4. The method of claim 1, further comprising an act of segmenting the voice signal into a plurality of frames, each of the plurality of frames corresponding to a respective interval of the voice signal, and wherein the acts of: detecting a plurality of candidate features includes an act of detecting a plurality of candidate features in each of the plurality of frames; and grouping the plurality of candidate features includes an act of grouping different combinations of the plurality of candidate features detected in each of the plurality of frames into a respective plurality of candidate feature sets, each of the plurality of candidate feature sets associated with one of the plurality of frames from which the corresponding plurality of candidates features was detected, and further grouping different combinations of the plurality of candidate feature sets to form a respective plurality of candidate feature tracts.

5. The method of claim 4, wherein forming the plurality of voice waveforms includes forming the plurality of voice waveforms, each of the plurality of voice waveforms being formed, at least in part, from a respective one of the plurality of candidate feature tracts, and wherein the act of selecting the at least one of the plurality of candidate feature sets includes an act of selecting one of the plurality of candidate feature tracts associated with a respective one of the plurality of voice waveforms that is most similar to the voice signal according to the first criteria, the selected one of the plurality of feature tracts being used to train, at least in part, the voice synthesis model.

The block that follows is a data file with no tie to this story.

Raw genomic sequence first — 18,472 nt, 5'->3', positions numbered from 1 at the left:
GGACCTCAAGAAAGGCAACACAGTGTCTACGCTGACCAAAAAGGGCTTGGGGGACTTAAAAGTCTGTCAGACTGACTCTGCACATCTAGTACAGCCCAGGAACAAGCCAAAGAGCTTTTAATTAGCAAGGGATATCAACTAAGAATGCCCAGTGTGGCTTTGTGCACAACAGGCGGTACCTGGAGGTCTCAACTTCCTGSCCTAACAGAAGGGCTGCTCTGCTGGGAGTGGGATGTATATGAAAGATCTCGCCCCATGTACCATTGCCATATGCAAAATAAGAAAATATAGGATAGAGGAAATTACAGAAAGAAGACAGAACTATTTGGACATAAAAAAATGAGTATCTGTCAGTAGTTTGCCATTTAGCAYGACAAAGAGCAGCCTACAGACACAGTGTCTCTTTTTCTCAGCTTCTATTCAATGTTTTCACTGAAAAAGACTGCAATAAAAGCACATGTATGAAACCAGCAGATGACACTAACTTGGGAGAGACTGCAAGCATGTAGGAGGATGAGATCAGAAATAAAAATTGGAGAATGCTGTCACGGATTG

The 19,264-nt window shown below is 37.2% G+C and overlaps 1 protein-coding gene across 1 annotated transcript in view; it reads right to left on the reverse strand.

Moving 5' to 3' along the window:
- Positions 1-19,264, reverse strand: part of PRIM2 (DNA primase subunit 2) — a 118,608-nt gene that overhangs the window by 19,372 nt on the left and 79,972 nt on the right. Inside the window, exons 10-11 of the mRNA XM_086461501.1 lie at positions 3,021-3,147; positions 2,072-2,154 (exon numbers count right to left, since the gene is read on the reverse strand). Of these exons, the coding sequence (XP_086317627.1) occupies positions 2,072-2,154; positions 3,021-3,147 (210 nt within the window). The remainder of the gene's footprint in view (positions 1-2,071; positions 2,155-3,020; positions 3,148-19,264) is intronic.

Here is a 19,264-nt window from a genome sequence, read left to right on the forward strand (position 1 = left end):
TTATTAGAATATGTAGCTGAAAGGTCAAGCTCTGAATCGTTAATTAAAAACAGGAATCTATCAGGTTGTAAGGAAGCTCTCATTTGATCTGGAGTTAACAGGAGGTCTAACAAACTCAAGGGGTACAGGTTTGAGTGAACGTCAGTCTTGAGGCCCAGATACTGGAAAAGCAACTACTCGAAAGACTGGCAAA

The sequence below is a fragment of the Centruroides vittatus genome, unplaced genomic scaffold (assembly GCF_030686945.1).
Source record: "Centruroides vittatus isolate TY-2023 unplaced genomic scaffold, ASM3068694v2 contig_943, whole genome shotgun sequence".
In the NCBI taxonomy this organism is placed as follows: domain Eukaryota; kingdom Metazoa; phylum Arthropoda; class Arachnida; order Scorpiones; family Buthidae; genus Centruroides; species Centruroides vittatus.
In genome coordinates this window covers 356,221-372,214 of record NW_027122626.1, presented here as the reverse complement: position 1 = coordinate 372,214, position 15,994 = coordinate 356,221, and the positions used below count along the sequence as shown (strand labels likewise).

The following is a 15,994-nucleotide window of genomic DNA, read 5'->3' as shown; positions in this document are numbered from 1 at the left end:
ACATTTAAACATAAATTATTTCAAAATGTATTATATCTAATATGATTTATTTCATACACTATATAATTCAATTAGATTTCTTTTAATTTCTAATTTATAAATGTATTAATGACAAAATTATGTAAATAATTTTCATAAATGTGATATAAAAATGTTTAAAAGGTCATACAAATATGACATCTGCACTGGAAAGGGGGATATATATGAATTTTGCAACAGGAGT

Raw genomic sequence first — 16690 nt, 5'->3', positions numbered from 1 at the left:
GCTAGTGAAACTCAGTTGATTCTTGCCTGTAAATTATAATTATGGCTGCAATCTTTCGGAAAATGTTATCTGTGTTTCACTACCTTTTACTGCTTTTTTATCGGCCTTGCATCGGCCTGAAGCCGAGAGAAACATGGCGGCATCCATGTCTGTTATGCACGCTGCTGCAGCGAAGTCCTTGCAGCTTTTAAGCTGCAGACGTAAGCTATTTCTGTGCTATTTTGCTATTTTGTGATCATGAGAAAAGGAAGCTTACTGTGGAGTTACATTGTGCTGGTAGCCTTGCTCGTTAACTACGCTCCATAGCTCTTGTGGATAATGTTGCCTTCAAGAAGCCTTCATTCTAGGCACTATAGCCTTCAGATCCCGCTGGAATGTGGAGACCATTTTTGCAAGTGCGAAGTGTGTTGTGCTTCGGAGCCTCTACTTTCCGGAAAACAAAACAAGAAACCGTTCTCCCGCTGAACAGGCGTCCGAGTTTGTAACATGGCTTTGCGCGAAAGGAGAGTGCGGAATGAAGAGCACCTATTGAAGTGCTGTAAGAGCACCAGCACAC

6. The method of claim 4, wherein each of the plurality of feature tracts includes an associated candidate feature set from each of the plurality of frames.

7. The method of claim 4, wherein the acts of: detecting a plurality of candidate features in each of the plurality of frames includes an act of detecting at least one candidate formant; and grouping the plurality of candidate features includes an act of grouping the plurality of candidate features such that each of the plurality of candidate feature sets includes at least one value representative of the at least one candidate formant detected in the respective frame.